Most crashes involving pedestrians and cyclists happen during poor lighting conditions. The average low-beam headlight shines 160 feet — that’s almost half the length of a football field. An average local speed limit is 40 miles per hour, which is about the length of a bowling lane, per second. What does all of this math mean?

If you’re driving 40 mph at dusk, dawn or nighttime, and you’re using your low beams, you can only see three seconds in front of you. Would you be able to stop fast enough to save a life?


Can you imagine being the reason a family mourns and endures pain, all because of carelessness and physics? We can’t do anything about the physics … but we can be more cognizant, connected and cautious.

This past year in Arkansas alone, there were 82 pedestrian deaths, and 157 people were seriously injured. Fatal crashes took 10 cyclists, and another 41 suffered injuries.


The National Highway Traffic Safety Administration aims to be the global leader in motor vehicle and highway safety. Through their extensive research, they provide the public with useful information, safety standards and enforcement ideas to save lives, prevent injuries and reduce economic costs due to road traffic crashes. One of their messages is for road users to safely share what already belongs to all of us: Enter the Share the Road campaign.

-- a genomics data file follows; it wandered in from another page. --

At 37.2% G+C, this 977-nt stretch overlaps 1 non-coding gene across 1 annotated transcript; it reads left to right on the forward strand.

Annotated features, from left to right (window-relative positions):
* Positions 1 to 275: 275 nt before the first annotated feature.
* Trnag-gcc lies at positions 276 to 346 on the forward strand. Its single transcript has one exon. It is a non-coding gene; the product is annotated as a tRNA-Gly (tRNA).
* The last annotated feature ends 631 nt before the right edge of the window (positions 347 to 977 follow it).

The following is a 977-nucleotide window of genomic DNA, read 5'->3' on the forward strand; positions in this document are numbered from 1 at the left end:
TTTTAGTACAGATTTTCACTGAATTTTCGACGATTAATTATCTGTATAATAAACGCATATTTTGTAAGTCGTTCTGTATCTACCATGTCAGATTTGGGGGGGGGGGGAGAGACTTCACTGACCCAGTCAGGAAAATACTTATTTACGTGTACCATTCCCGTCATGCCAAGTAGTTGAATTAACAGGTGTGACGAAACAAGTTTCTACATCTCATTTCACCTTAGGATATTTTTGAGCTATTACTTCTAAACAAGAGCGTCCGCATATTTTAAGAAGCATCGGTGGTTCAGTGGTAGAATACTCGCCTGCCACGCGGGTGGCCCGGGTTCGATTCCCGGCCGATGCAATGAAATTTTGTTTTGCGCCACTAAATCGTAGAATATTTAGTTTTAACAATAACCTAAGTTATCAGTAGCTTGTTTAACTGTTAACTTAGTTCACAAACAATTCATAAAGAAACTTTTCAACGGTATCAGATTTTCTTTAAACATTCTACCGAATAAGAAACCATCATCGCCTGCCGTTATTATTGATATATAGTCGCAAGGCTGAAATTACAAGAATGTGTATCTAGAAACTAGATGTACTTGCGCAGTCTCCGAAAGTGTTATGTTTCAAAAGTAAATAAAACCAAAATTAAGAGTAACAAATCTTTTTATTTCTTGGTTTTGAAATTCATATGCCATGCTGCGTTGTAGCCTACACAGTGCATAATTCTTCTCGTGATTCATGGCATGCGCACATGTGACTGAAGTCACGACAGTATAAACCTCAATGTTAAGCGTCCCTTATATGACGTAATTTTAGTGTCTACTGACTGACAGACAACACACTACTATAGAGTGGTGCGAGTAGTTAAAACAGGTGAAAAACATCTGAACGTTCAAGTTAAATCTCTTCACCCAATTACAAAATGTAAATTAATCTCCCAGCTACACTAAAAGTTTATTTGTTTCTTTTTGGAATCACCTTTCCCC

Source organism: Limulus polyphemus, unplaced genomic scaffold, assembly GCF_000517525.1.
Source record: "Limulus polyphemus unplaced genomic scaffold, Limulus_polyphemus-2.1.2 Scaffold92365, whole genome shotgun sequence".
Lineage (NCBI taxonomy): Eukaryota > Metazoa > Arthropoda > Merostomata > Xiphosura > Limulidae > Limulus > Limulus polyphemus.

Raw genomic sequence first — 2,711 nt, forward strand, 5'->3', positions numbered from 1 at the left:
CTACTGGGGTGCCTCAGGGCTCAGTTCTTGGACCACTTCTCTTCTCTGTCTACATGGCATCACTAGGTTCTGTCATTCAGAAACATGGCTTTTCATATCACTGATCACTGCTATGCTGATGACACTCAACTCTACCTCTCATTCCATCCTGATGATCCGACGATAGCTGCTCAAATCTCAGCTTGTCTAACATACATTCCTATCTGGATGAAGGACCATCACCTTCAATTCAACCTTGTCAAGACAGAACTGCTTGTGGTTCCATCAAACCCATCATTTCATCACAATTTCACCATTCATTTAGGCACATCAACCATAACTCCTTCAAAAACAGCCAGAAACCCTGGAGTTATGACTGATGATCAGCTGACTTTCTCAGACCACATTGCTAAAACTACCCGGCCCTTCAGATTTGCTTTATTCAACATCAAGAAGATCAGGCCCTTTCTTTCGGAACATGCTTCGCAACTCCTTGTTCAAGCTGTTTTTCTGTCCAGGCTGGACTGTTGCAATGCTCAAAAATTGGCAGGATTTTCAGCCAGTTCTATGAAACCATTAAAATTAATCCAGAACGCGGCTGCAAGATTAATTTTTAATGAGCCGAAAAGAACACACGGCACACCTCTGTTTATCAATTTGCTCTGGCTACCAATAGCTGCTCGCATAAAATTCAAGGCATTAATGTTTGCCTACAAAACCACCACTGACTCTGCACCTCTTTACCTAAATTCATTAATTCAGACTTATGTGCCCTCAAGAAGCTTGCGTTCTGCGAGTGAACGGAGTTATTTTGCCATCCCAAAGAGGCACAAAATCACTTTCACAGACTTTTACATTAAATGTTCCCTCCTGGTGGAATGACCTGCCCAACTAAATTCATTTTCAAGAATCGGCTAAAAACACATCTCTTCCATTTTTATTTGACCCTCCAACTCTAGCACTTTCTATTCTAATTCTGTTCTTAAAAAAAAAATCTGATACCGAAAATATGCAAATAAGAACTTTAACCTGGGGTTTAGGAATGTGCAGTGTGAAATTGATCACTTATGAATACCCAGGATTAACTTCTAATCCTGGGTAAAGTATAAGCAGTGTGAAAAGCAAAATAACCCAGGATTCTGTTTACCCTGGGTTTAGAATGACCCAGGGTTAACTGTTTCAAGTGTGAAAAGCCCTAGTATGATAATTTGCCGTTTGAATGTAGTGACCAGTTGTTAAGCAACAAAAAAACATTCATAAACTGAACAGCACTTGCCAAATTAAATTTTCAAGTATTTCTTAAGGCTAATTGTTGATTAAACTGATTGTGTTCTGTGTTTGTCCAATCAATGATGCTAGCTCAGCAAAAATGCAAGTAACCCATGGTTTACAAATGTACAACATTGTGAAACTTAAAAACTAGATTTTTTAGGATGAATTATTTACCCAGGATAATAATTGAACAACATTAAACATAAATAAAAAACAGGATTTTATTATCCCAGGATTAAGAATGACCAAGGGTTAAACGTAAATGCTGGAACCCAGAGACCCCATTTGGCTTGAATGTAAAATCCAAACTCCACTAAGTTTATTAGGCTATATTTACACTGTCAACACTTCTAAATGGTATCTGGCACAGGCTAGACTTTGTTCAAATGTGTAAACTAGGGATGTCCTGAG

The goal of Arkansas’s Share the Road messaging is to provide travelers with information on laws, policies, maps, and resources to commute safely on Arkansas roadways, whether by walking, cycling or driving.


A pedestrian crosses the road on an unlit street at night at a red traffic light. 3D rendering.

Cyclists share many of the same rights and responsibilities as motor vehicle users. Plain and simple, they are allowed to ride on the roadway. Motorists should mind their speed and give cyclists three feet of roadway.


Whether marked or not, crosswalks exists at any public road intersection. Bottom line: If you see someone trying to cross the street, stop and let them do so, safely. It takes less than 30 seconds, and you are contributing to a safer roadway.

Pedestrians aren’t crashing into bicycles or vehicles, but there are steps you can take to mitigate the risk that comes with walking near traffic. For example, always walk facing traffic and be predictable. Use the crosswalk, and if one isn’t available, cross in the best-lit location and wait for a gap in traffic. Maintain your situational awareness by keeping your senses in tune with the surroundings — use only one earbud if listening to music.


Cyclists can ride defensively to avoid accidents. Always ride with traffic. Protect your brain and PLEASE WEAR A HELMET. Most crashes occur in urban areas at night, so plan to stand out at all times — be bright and reflective, and use lights on your bike. Do everything you can to protect yourself. Abiding by so many safety measures may seem tedious, but your life is worth it.